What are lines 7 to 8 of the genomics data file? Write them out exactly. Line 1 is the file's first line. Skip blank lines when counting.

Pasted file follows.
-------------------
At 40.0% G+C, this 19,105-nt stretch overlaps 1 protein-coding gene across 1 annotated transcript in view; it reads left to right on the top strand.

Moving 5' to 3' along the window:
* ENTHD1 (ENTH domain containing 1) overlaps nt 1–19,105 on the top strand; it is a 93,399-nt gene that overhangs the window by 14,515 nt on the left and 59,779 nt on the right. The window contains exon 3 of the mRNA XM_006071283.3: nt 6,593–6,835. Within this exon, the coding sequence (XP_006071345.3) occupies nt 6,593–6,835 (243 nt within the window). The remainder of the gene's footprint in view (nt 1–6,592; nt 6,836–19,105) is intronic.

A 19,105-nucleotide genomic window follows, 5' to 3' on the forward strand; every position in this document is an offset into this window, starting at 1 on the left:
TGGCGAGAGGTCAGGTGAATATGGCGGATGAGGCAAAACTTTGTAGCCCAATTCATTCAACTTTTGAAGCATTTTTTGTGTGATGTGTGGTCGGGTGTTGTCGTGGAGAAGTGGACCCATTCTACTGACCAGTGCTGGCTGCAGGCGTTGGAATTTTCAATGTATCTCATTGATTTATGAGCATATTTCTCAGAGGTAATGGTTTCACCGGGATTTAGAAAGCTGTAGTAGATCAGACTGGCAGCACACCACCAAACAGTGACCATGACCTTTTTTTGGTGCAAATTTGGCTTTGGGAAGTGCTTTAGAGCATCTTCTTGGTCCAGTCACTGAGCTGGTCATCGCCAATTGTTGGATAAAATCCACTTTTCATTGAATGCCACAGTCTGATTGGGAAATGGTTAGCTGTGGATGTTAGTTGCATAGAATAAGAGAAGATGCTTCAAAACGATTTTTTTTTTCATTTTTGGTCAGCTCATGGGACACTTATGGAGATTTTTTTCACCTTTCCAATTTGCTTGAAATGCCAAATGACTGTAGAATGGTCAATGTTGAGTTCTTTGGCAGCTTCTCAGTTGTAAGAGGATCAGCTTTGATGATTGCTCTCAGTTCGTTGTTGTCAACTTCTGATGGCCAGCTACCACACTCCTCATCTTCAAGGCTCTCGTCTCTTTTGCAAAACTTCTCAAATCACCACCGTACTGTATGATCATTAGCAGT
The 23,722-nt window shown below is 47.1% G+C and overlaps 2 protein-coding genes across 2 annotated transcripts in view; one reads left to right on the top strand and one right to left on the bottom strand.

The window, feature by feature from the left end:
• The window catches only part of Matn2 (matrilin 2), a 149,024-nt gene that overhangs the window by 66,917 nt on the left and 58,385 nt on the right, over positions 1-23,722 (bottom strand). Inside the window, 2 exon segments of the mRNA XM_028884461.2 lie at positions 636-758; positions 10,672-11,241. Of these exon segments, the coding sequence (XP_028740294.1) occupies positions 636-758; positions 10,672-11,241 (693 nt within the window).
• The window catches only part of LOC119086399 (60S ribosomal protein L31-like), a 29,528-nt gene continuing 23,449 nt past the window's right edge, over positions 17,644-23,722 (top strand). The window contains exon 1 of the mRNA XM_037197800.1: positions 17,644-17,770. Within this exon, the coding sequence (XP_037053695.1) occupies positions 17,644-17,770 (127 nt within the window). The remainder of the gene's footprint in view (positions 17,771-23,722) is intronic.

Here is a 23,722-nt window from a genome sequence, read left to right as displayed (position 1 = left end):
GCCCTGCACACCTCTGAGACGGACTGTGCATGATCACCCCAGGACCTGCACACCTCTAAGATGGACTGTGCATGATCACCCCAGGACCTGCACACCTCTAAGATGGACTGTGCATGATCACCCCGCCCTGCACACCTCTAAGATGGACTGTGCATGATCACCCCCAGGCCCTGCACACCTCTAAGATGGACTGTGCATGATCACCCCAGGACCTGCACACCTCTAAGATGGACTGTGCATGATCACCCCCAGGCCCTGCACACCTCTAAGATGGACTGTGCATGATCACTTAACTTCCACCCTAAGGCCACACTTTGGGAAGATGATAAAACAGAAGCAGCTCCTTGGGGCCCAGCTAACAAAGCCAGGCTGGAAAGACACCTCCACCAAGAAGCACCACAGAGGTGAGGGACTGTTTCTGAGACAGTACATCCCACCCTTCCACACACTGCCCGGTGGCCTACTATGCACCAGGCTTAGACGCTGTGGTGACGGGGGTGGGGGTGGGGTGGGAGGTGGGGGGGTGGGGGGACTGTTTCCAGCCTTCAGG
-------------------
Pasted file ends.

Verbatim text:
The window, feature by feature from the left end:
• The window catches only part of Matn2 (matrilin 2), a 149,024-nt gene that overhangs the window by 66,917 nt on the left and 58,385 nt on the right, over positions 1-23,722 (bottom strand). Inside the window, 2 exon segments of the mRNA XM_028884461.2 lie at positions 636-758; positions 10,672-11,241. Of these exon segments, the coding sequence (XP_028740294.1) occupies positions 636-758; positions 10,672-11,241 (693 nt within the window).